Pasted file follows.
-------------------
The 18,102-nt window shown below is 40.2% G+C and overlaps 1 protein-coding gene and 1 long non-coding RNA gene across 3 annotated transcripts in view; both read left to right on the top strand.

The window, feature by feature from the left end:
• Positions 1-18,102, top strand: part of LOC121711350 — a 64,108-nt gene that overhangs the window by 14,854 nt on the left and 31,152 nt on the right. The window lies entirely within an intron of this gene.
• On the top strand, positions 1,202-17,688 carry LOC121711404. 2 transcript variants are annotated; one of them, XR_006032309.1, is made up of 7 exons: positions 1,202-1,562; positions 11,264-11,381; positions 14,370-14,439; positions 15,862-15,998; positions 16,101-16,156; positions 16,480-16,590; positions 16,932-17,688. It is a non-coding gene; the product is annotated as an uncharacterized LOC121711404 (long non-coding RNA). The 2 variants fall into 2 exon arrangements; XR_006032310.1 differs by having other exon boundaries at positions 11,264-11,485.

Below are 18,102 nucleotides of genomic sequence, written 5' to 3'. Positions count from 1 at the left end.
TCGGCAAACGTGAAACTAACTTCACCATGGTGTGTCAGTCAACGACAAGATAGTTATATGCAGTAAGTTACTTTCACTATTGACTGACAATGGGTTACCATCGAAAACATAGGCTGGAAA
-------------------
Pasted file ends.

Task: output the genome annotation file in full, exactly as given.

The 18,102-nt window shown below is 40.2% G+C and overlaps 1 protein-coding gene and 1 long non-coding RNA gene across 3 annotated transcripts in view; both read left to right on the top strand.

The window, feature by feature from the left end:
• Positions 1-18,102, top strand: part of LOC121711350 — a 64,108-nt gene that overhangs the window by 14,854 nt on the left and 31,152 nt on the right. The window lies entirely within an intron of this gene.
• On the top strand, positions 1,202-17,688 carry LOC121711404. 2 transcript variants are annotated; one of them, XR_006032309.1, is made up of 7 exons: positions 1,202-1,562; positions 11,264-11,381; positions 14,370-14,439; positions 15,862-15,998; positions 16,101-16,156; positions 16,480-16,590; positions 16,932-17,688. It is a non-coding gene; the product is annotated as an uncharacterized LOC121711404 (long non-coding RNA). The 2 variants fall into 2 exon arrangements; XR_006032310.1 differs by having other exon boundaries at positions 11,264-11,485.

Below are 18,102 nucleotides of genomic sequence, written 5' to 3'. Positions count from 1 at the left end.
TCGGCAAACGTGAAACTAACTTCACCATGGTGTGTCAGTCAACGACAAGATAGTTATATGCAGTAAGTTACTTTCACTATTGACTGACAATGGGTTACCATCGAAAACATAGGCTGGAAA